Unintended Consequences and Hidden Obstacles in Medicine Access in Sub-Saharan Africa

Published on 2019-11-15T13:27:56Z (GMT) by
<p>Many life-saving drugs are still inaccessible and unaffordable in low- and middle-income countries, particularly in Sub-Saharan Africa. This contributes to poor health outcomes, wider health and socioeconomic inequities, and higher patient spending on healthcare. While resource limitations facing national regulatory authorities (NRAs) contribute to the problem, we believe that (1) fragmented and complex drug regulations, (2) suboptimal enforcement of existing regulations, and (3) poorly designed disincentives for non-compliance play a larger role. These “unintended consequences” that are a direct result of our current regulatory regimes limit competition, keep drug costs high, and lead to shortages and the proliferation of illegitimate and unregistered drugs. While NRAs can gain a lot from increased investment in their work, regulatory harmonization and innovation can arrest and reverse the regulatory failures we still see today and improve medicine access in Africa. Unfortunately, harmonization initiatives in Sub-Saharan Africa have made modest impact and have done so slowly. We encourage greater attention and investment in harmonization and other downstream functions of NRAs. We also urge increased participation of national governments–particularly executive agencies in health and the treasury—and patient advocacy groups in advancing harmonization across the subcontinent.</p>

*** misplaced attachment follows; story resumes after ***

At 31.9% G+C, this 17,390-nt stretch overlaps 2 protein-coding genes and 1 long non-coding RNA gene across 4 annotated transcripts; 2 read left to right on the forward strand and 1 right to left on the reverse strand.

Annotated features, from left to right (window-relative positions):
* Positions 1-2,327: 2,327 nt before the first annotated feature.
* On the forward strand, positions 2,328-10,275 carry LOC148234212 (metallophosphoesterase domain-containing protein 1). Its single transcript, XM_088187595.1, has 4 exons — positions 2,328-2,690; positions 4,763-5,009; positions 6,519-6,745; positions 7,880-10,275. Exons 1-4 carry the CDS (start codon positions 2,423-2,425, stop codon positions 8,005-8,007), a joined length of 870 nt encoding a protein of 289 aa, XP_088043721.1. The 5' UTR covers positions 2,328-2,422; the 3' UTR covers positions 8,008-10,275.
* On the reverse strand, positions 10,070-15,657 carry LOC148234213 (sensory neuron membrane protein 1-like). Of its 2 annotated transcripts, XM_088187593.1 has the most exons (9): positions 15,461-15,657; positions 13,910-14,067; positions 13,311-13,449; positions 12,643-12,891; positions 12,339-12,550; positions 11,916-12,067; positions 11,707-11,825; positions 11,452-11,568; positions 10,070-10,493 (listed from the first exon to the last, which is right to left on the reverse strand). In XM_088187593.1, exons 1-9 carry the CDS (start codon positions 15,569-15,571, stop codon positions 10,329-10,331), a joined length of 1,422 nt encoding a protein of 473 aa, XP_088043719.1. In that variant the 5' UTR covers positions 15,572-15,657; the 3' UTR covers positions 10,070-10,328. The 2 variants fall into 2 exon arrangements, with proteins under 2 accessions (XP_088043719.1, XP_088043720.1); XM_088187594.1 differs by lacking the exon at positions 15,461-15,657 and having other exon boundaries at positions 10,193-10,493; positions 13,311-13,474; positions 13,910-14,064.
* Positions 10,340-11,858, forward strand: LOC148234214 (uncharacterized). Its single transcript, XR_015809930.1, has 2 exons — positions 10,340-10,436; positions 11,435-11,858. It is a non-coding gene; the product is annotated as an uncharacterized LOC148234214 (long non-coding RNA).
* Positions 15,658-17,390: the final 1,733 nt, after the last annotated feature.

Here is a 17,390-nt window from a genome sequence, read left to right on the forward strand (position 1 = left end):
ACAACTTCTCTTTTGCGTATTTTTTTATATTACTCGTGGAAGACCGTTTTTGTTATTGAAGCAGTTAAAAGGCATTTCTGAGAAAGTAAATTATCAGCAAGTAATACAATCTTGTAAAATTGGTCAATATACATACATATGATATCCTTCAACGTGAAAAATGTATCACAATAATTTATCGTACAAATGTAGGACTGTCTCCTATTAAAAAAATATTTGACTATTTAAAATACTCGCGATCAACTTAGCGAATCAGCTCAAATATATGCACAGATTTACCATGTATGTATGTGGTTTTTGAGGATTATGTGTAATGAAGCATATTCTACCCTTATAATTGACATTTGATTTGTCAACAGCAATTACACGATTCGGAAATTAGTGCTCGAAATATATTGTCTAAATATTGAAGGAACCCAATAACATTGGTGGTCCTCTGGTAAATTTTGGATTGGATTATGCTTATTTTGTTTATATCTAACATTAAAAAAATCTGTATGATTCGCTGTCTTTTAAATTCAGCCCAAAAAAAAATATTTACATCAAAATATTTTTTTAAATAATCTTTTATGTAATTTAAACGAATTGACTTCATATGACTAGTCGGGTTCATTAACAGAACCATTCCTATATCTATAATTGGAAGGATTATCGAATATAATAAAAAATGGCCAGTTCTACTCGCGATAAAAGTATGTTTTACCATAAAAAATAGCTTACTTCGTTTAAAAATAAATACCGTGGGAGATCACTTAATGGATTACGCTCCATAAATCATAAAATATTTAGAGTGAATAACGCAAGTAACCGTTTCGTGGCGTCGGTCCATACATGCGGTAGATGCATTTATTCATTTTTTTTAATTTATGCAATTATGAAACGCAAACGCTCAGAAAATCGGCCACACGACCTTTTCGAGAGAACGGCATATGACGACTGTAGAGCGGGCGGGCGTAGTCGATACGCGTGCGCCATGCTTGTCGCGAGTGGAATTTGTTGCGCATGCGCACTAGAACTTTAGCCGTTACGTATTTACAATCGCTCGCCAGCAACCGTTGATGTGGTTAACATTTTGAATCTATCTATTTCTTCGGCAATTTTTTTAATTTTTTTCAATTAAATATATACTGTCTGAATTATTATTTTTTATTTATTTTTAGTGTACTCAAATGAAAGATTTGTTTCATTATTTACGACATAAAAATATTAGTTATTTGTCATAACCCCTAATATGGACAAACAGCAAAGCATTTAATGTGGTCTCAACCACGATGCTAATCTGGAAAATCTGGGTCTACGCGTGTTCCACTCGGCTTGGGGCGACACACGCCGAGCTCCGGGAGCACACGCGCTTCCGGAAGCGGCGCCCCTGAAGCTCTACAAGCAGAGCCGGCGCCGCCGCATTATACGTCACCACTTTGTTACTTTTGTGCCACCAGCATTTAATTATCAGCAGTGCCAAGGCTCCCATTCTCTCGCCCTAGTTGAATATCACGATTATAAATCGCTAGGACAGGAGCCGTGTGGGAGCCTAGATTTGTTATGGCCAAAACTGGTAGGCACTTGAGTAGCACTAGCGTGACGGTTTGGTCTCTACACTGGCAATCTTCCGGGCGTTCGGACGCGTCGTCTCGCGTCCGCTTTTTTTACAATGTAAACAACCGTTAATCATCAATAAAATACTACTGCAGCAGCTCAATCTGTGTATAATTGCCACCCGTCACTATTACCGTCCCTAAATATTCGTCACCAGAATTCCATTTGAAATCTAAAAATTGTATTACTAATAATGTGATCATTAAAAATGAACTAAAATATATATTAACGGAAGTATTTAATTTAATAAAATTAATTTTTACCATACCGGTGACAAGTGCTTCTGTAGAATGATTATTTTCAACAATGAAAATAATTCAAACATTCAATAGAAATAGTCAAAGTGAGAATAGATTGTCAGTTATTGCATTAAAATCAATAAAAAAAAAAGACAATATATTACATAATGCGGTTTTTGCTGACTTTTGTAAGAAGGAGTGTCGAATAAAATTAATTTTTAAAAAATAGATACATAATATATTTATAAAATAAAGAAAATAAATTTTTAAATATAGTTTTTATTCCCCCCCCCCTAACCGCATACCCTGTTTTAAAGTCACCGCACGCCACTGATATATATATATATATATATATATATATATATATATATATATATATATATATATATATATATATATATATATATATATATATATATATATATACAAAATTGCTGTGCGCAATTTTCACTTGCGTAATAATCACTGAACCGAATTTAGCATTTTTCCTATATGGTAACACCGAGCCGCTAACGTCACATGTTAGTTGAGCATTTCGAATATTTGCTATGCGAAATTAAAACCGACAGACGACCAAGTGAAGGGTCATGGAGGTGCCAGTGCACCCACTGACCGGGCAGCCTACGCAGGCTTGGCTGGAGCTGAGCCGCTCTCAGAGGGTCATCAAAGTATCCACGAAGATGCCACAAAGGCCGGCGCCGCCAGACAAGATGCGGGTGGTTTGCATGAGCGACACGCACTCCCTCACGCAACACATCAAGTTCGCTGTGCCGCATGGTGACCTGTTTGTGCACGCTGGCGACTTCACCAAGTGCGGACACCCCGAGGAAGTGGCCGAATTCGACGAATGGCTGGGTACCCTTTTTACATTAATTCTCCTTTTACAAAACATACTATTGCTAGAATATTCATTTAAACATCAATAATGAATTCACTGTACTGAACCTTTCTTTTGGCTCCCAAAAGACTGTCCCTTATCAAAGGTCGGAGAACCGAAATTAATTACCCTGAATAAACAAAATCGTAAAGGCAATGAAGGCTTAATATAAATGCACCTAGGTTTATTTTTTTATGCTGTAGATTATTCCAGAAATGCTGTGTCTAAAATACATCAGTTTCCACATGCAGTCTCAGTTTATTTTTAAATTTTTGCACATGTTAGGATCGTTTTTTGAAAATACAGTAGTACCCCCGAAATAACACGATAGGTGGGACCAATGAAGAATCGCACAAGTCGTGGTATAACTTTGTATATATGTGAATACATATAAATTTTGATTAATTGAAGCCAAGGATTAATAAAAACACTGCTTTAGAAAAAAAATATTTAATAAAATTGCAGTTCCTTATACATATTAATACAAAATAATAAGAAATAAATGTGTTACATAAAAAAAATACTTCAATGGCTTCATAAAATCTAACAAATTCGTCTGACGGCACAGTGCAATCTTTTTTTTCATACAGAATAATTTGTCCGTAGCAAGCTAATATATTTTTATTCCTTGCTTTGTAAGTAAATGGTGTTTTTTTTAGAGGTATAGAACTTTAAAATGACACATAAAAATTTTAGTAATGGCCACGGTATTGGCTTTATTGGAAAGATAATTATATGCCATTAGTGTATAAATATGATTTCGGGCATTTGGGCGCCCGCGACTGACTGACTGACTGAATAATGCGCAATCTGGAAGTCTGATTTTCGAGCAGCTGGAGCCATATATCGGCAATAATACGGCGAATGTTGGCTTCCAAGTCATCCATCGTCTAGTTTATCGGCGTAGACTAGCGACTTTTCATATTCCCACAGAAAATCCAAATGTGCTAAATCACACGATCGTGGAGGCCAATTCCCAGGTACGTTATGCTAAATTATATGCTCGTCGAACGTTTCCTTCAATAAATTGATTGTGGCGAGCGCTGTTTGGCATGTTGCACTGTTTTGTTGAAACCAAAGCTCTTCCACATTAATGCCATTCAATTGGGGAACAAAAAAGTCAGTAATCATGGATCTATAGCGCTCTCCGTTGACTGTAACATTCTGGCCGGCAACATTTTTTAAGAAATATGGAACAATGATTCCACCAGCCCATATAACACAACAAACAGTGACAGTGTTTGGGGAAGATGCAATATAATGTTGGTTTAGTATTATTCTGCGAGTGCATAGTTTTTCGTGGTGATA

Cite this collection

Barton, Iain; Avanceña, Anton L. V.; Gounden, Nevashini; Anupindi, Ravi (2019): Unintended Consequences and Hidden Obstacles in Medicine Access in Sub-Saharan Africa. Frontiers. Collection. https://doi.org/10.3389/fpubh.2019.00342